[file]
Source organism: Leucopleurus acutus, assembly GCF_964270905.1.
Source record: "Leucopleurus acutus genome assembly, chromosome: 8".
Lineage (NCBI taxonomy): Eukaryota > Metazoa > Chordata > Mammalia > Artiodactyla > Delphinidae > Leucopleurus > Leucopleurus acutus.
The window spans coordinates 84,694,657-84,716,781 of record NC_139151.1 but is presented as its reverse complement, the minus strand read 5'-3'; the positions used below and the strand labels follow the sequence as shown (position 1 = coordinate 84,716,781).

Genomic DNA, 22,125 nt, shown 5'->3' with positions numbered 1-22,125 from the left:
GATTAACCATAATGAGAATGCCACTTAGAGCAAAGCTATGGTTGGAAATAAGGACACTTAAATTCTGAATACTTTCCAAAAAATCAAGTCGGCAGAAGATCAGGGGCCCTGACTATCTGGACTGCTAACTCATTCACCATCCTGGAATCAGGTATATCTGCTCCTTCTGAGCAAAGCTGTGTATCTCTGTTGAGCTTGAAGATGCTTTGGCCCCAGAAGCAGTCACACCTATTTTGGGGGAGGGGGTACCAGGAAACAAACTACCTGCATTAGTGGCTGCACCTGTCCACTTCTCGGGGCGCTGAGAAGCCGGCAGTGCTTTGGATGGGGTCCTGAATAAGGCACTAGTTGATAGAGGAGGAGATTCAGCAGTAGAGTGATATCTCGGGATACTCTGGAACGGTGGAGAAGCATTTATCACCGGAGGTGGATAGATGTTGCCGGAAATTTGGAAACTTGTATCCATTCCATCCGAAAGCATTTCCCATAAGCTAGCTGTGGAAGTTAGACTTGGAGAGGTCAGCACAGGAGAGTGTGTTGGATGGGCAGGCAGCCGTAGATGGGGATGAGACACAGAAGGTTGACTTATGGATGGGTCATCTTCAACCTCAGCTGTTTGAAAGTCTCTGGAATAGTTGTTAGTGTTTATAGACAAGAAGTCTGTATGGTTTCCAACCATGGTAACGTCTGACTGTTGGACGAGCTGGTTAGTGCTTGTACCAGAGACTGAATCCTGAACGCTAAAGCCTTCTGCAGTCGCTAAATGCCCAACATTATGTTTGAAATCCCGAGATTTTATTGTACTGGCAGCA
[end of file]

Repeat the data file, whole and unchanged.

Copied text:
Source organism: Leucopleurus acutus, assembly GCF_964270905.1.
Source record: "Leucopleurus acutus genome assembly, chromosome: 8".
Lineage (NCBI taxonomy): Eukaryota > Metazoa > Chordata > Mammalia > Artiodactyla > Delphinidae > Leucopleurus > Leucopleurus acutus.
The window spans coordinates 84,694,657-84,716,781 of record NC_139151.1 but is presented as its reverse complement, the minus strand read 5'-3'; the positions used below and the strand labels follow the sequence as shown (position 1 = coordinate 84,716,781).

Genomic DNA, 22,125 nt, shown 5'->3' with positions numbered 1-22,125 from the left:
GATTAACCATAATGAGAATGCCACTTAGAGCAAAGCTATGGTTGGAAATAAGGACACTTAAATTCTGAATACTTTCCAAAAAATCAAGTCGGCAGAAGATCAGGGGCCCTGACTATCTGGACTGCTAACTCATTCACCATCCTGGAATCAGGTATATCTGCTCCTTCTGAGCAAAGCTGTGTATCTCTGTTGAGCTTGAAGATGCTTTGGCCCCAGAAGCAGTCACACCTATTTTGGGGGAGGGGGTACCAGGAAACAAACTACCTGCATTAGTGGCTGCACCTGTCCACTTCTCGGGGCGCTGAGAAGCCGGCAGTGCTTTGGATGGGGTCCTGAATAAGGCACTAGTTGATAGAGGAGGAGATTCAGCAGTAGAGTGATATCTCGGGATACTCTGGAACGGTGGAGAAGCATTTATCACCGGAGGTGGATAGATGTTGCCGGAAATTTGGAAACTTGTATCCATTCCATCCGAAAGCATTTCCCATAAGCTAGCTGTGGAAGTTAGACTTGGAGAGGTCAGCACAGGAGAGTGTGTTGGATGGGCAGGCAGCCGTAGATGGGGATGAGACACAGAAGGTTGACTTATGGATGGGTCATCTTCAACCTCAGCTGTTTGAAAGTCTCTGGAATAGTTGTTAGTGTTTATAGACAAGAAGTCTGTATGGTTTCCAACCATGGTAACGTCTGACTGTTGGACGAGCTGGTTAGTGCTTGTACCAGAGACTGAATCCTGAACGCTAAAGCCTTCTGCAGTCGCTAAATGCCCAACATTATGTTTGAAATCCCGAGATTTTATTGTACTGGCAGCA